Do you see what I mean? Magic Mike can be seen as a “male stripper movie” but it has quite a lot of heart as well. Mike in stripper scenes are fun, it’s meant to draw the audience in, but Soderbough cleverly uses it to the film’s advantage, revealing it to be more of a drastic comparison between Mike as a stripper and Mike’s “real life”. The stripper scenes – with pelvic thrusts, harsh blue lighting, experimental camera techniques – is such a huge contrast with Mike’s “real life” – warm yellow tones and no choreography needed. Soderbough interweaves moments where Matt Bomer reveals his butt cheeks with a pleasant storyline that reveals an intimate romance. It’s the mark of an expert director, to turn a tacky subject of male strippers into something else completely different and it’s quite amazing.
I strongly suggest everyone to watch it – Hollywood ought to be more comfortable with male nudity (it’s as sexy as female nudity, if not done in poor taste) and the story’s very good. Even Channing Tatum is tolerable, so that’s saying something.
My rating: ***1/2
Play It Again, Sam (Hebert Ross, 1972)
As a homage to Casablanca, Play It Again, Sam acts out as any cinephile’s fantasy. I mean, who wouldn’t love a brooding Bogart following you day and night, giving you love advice? The last time I watched Casablanca was years ago, but it’s such a distinct film in cinema history, you’re bound to remember all its classic lines (or misquotes). Play It Again, Sam is one of the few films which Woody Allen did not direct, and it’s also his first film featuring Diane Keaton. I’m no Woody Allen expert to comment on any of these changes, but I can tell you one thing: Play It Again, Sam is an incredible film.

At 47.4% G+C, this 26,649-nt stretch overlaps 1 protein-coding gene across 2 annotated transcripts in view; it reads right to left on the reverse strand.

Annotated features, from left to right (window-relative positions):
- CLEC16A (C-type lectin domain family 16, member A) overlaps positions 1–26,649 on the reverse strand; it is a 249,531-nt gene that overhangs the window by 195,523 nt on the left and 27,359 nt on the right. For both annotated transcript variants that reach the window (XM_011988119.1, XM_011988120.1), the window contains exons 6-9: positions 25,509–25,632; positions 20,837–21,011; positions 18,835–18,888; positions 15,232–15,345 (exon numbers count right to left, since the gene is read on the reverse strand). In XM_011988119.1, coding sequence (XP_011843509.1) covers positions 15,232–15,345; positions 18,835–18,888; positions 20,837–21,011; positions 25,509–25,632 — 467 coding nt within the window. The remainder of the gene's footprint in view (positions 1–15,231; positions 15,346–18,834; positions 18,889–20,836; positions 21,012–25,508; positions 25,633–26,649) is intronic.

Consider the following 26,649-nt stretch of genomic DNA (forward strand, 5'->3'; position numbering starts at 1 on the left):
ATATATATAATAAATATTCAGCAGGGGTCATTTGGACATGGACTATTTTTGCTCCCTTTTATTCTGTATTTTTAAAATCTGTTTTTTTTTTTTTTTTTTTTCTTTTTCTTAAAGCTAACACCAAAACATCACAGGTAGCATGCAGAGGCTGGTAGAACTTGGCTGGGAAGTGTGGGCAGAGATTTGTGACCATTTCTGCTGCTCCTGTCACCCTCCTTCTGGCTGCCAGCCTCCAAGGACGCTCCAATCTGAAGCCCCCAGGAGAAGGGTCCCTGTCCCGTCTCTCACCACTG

Woody Allen plays Allan, a film critic, who just divorced his wife of two years. His two best friends are a married couple – Dick (Tony Roberts) and Linda (Diane Keaton) – who attempt to get him out on blind dates to get over his ex-wife. Allan’s a highly clumsy, neurotic mess (duh) and often imagines Bogart and his ex-wife tailing him. Allan fails to find any girl out there suitable for him and eventually falls in love with Linda, but it soon dawns on him that their relationship is ultimately doomed (like Rick and Ilsa’s was in Casablanca).
The film’s climax is in its ending, which plays out as a delightful tribute to Casablanca’s final scene. There’s the misty fog, the looming aircraft and the trenchcoats that are all reminiscent of the film. Allan pretty much gets to live out his fantasy as he recites,”If that plane leaves the ground and you’re not on it, you’ll regret it, maybe not today maybe not tomorrow, but soon, and for the rest of your life”. “That is beautiful,” Linda says, and Allan replies, “It’s from Casablanca. . . . I’ve waited my whole life to say it”. It’s charming, not cheap, and you can’t help cheering Allan on as he walks off into the foggy night.
Another thing I noticed – even for something you adore in a movie to happen in real life, it can only happen in a movie itself. I mean, can someone recite lines of Orson Welles everyday without getting strange looks? Or perhaps could a Rear Window mystery happen in your regular life (more scary than exciting)? Nevertheless, Play It Again, Sam skilfully appropriates a 1940s classic into a contemporary context, penning the ultimate love letter for Casablanca.
My rating: ****